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Opinion: Can the disintegration of Iraq still be averted? - ASHARQ AL-AWSAT English Archive 2005 -2017
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If things continue in the same vein that we are witnessing today, Iraq as we know it will not exist for long. There are strong indications that this is not being said to intimidate people, exaggerate facts or reiterate old conspiracy theories. The reality on the ground is deepening the division between Shi’ites, Sunnis and Kurds, and the political fragmentation is increasing the incompetence and confusion in Iraq. Meanwhile, the ongoing violence continues to fuel tensions and the culture of resentment and revenge. The entry of the Islamic State of Iraq and Syria (ISIS) onto the scene has further complicated things and provided some with an additional pretext to push ideas of partition to the forefront.

Sadly, talk of the partition of Iraq is nothing new. No steps or policies have been taken in Iraq to immunize the country against such a scenario. Tensions continued to boil under the surface thanks to deviant political practices and the intervention of regional and international forces in Iraq. Not to mention political disputes among Arabs that created an unprecedented state of impotence and frustration in the region.

Foreign plots do exist, and no rational person can deny their existence. But the responsibility has to always fall on affected countries that need to immunize themselves and their people against such risks and interventions by consolidating their national unity, not just through words but by the introduction of policies that place the rights of citizens and principles of citizenship above the political whims and desires of politicians.

It has been known for more than 40 years now that there are figures promoting the partition of Iraq. Many have written about the former US Secretary of State Henry Kissinger’s project—dating back to the early 1970s—of partitioning Iraq and other Arab states in order to create a new map of the region along sectarian and ethnic lines. There was also, during the 1980s and 1990s, talk about US and Israeli projects to partition Iraq into three regions, for Sunnis, Shi’ites and Kurds. This was followed in the 2000s, particularly during the period before and after the 2003 US invasion of Iraq, by such talk of partition being repeated publicly by Right-Wing and pro-Israel circles in the US.

One of the most controversial projects was the resolution adopted by the US Senate in September 2007 suggesting a division of Iraq into three federations as a solution to the crisis that particularly worsened in the wake of the US invasion and led to a sectarian civil war. What is remarkable is that the draft resolution was adopted and submitted to vote by Joe Biden, who was the then-head of the Senate Foreign Relations Committee. More recently, after becoming the US Vice President, Biden proposed his “three-state solution,” again as a solution to the Iraqi crisis, particularly following the emergence of ISIS.

Regardless of conspiracy theories, the old talk of partition should have boosted the determination of Iraqis, before anyone else, to strengthen their domestic situation by achieving true national unity and creating an identity inclusive to all segments of society. Real steps should have been taken to recognize the rights of all national components, allow them to participate in power, and achieve fair distribution of resources in order to entrench principles of citizenship and the spirit of belonging.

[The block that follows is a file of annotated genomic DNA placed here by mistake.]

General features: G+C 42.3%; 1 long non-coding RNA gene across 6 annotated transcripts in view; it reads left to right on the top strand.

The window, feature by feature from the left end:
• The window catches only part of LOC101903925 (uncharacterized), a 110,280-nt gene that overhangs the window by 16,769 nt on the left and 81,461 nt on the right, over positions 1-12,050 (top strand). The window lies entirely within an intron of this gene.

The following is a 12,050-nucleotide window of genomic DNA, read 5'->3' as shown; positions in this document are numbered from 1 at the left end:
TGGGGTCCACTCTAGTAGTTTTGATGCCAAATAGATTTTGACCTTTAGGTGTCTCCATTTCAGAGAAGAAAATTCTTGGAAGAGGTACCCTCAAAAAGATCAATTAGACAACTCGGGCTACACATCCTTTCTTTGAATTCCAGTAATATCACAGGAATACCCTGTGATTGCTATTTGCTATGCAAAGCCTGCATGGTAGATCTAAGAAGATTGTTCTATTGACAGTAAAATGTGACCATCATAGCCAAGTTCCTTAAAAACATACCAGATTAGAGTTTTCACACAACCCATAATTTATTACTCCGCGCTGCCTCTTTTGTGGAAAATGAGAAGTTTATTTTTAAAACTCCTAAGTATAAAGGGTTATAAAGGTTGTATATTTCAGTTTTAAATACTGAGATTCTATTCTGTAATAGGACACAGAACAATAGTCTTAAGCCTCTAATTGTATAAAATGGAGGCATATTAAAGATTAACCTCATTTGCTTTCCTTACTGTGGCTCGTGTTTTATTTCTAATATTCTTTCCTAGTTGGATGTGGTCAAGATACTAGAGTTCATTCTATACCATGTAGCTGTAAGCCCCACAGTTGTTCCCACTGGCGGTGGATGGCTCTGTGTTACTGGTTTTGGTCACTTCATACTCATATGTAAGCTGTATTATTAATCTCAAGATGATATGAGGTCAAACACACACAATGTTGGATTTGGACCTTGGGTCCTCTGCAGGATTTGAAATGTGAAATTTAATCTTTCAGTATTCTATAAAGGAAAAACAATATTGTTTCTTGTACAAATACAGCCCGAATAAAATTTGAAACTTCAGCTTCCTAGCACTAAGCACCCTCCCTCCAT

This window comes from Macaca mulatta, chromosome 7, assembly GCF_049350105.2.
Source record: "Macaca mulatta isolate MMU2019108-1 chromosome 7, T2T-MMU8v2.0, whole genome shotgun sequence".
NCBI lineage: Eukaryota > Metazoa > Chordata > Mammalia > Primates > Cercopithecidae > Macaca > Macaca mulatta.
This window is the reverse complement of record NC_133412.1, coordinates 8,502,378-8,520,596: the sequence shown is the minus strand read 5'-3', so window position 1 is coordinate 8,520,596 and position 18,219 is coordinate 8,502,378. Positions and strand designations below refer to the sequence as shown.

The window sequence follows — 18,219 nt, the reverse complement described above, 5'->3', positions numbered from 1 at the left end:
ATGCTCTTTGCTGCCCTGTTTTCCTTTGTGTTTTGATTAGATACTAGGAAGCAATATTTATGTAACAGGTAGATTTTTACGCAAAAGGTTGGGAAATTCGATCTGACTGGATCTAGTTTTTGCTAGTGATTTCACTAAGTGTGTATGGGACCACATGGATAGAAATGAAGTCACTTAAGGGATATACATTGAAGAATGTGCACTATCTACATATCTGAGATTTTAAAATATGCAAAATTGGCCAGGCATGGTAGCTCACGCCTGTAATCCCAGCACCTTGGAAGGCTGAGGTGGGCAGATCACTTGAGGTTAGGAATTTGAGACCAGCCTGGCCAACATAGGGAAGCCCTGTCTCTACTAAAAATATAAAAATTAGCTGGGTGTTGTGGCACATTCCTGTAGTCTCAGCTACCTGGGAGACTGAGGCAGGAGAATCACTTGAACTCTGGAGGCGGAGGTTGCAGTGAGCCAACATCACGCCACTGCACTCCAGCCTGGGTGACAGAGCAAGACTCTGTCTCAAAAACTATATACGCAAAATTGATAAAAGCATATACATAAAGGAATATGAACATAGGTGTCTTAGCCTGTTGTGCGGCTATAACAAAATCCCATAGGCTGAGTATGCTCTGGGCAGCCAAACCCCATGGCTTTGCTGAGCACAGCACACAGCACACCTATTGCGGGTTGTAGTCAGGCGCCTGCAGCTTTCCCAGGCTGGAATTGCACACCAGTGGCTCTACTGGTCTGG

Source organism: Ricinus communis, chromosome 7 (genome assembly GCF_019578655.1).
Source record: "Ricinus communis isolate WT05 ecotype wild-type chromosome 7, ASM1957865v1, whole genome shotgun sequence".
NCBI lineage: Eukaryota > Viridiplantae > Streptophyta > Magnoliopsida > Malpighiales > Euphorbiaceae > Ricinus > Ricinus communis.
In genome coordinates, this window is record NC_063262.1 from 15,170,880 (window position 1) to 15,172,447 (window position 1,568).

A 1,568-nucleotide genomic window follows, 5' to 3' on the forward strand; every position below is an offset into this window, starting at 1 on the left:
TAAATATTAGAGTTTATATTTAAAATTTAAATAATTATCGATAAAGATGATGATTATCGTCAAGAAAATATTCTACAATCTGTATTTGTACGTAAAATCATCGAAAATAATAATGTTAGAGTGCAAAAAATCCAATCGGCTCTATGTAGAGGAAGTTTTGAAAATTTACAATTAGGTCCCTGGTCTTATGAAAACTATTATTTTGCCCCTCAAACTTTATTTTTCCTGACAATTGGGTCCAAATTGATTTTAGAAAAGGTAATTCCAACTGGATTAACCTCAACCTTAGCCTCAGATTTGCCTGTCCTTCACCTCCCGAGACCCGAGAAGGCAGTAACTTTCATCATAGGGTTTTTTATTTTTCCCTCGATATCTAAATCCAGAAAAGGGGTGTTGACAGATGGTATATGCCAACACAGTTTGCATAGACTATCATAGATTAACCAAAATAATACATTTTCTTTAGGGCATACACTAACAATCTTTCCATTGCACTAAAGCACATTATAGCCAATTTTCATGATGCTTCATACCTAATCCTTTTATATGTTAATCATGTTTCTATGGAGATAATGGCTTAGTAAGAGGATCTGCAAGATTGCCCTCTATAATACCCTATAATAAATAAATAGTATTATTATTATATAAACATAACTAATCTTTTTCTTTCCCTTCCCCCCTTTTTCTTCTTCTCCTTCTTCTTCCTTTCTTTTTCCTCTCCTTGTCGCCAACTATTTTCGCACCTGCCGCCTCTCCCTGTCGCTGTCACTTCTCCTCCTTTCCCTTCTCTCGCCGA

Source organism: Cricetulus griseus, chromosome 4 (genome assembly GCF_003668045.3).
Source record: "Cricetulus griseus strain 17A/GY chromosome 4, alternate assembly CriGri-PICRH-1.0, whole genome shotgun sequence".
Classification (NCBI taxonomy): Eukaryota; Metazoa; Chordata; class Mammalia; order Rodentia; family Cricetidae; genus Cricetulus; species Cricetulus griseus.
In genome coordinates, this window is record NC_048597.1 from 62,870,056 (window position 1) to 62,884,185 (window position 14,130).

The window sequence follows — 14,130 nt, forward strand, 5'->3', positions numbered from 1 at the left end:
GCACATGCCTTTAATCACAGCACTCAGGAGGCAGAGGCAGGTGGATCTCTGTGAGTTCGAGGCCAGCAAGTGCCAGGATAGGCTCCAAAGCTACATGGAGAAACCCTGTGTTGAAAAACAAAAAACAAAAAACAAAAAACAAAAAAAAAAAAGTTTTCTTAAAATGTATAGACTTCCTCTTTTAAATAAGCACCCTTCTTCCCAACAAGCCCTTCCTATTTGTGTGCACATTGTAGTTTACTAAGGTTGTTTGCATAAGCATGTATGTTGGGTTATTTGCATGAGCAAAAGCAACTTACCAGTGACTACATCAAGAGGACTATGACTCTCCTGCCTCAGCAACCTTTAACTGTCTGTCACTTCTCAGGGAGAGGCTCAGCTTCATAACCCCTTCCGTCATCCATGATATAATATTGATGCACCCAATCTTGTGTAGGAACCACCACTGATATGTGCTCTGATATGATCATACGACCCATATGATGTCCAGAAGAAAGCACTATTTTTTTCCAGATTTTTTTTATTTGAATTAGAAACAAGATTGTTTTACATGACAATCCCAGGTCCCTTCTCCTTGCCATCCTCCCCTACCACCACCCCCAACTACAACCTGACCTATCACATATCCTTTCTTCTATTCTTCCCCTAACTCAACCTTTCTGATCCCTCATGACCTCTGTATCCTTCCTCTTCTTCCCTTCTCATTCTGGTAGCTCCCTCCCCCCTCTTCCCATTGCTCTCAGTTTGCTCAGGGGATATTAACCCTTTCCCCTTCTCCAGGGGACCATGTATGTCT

The problem is that all the regimes that came to rule Iraq are now considered in one way or another responsible for the situation Iraq finds itself in. This includes the regime of late Iraqi President Saddam Hussein. Some argue that had Saddam remained in power, Iraq would not be teetering on the brink of fragmentation now. Those who hold this opinion ignore the fact that much of the repression he practiced against all Iraqis without exception, but particularly and more violently against Kurds and then Shi’ites after the 1991 uprising, escalated the situation and contributed to the accumulation of factors leading to national fragmentation rather than unity. On the other hand, the silence of Arabs towards the massacres and violations that took place fueled feelings of animosity.

Former Iraqi Prime Minister Nuri Al-Maliki also missed a great chance to build a new Iraq that respects diversity and the rights of all national components by transcending the narrow sectarian considerations and old vendettas. Maliki instead engrossed himself in power struggles and entered into conflict with the Kurds and ignored the grievances and complaints of Sunni Arabs. The result of these practices was not only that it weakened Iraq and plunged it into internal conflicts that have exhausted all of its powers, but it also opened the doors to extremists from all over the world and pushed the country to the verge of disintegration and partition.

Iraq needs a miracle to make all concerned sides, inside and outside, realize that partition does not necessarily mean stability and the end of infighting, particularly in the current circumstances. But since going back to past conditions, with all its defects, could be difficult if not impossible, Iraqis are in need of an inclusive national conference to openly and transparently discuss their crisis and agree on a new political formula and constitution that not only reduces sectarianism but also secures everyone’s rights on the grounds of citizenship and equality. Otherwise, Iraqis should steel themselves for partition with all the internal and regional problems and tensions that implies. The solution to the crisis this time lies in the hands of the Kurds, who represent the balancing force in this complex situation.